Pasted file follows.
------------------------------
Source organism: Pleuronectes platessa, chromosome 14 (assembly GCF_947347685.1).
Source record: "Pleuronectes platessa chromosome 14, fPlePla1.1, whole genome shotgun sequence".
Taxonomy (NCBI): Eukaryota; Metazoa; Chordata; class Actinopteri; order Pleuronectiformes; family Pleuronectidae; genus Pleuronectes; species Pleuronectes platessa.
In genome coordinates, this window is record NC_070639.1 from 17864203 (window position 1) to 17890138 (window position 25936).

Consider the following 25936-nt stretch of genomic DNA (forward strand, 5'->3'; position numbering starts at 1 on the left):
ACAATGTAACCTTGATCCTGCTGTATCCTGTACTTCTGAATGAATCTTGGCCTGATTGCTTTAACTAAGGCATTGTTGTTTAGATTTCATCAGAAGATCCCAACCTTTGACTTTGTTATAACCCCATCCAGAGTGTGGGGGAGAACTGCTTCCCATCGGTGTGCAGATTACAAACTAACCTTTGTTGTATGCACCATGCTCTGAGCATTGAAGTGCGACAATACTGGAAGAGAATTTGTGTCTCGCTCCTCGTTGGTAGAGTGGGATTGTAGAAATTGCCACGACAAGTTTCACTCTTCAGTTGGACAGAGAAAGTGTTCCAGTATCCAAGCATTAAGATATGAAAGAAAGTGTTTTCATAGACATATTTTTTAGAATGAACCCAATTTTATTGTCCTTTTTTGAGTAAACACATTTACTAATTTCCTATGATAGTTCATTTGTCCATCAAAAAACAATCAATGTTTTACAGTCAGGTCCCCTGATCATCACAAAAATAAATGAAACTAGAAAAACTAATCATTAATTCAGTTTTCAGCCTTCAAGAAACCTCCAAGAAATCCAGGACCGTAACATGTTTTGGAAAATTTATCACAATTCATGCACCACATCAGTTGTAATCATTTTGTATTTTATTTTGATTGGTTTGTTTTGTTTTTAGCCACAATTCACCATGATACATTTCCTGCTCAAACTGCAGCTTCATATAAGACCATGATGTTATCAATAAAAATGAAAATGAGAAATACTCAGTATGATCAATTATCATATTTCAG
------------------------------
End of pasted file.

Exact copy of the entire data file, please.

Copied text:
Source organism: Pleuronectes platessa, chromosome 14 (assembly GCF_947347685.1).
Source record: "Pleuronectes platessa chromosome 14, fPlePla1.1, whole genome shotgun sequence".
Taxonomy (NCBI): Eukaryota; Metazoa; Chordata; class Actinopteri; order Pleuronectiformes; family Pleuronectidae; genus Pleuronectes; species Pleuronectes platessa.
In genome coordinates, this window is record NC_070639.1 from 17864203 (window position 1) to 17890138 (window position 25936).

Consider the following 25936-nt stretch of genomic DNA (forward strand, 5'->3'; position numbering starts at 1 on the left):
ACAATGTAACCTTGATCCTGCTGTATCCTGTACTTCTGAATGAATCTTGGCCTGATTGCTTTAACTAAGGCATTGTTGTTTAGATTTCATCAGAAGATCCCAACCTTTGACTTTGTTATAACCCCATCCAGAGTGTGGGGGAGAACTGCTTCCCATCGGTGTGCAGATTACAAACTAACCTTTGTTGTATGCACCATGCTCTGAGCATTGAAGTGCGACAATACTGGAAGAGAATTTGTGTCTCGCTCCTCGTTGGTAGAGTGGGATTGTAGAAATTGCCACGACAAGTTTCACTCTTCAGTTGGACAGAGAAAGTGTTCCAGTATCCAAGCATTAAGATATGAAAGAAAGTGTTTTCATAGACATATTTTTTAGAATGAACCCAATTTTATTGTCCTTTTTTGAGTAAACACATTTACTAATTTCCTATGATAGTTCATTTGTCCATCAAAAAACAATCAATGTTTTACAGTCAGGTCCCCTGATCATCACAAAAATAAATGAAACTAGAAAAACTAATCATTAATTCAGTTTTCAGCCTTCAAGAAACCTCCAAGAAATCCAGGACCGTAACATGTTTTGGAAAATTTATCACAATTCATGCACCACATCAGTTGTAATCATTTTGTATTTTATTTTGATTGGTTTGTTTTGTTTTTAGCCACAATTCACCATGATACATTTCCTGCTCAAACTGCAGCTTCATATAAGACCATGATGTTATCAATAAAAATGAAAATGAGAAATACTCAGTATGATCAATTATCATATTTCAG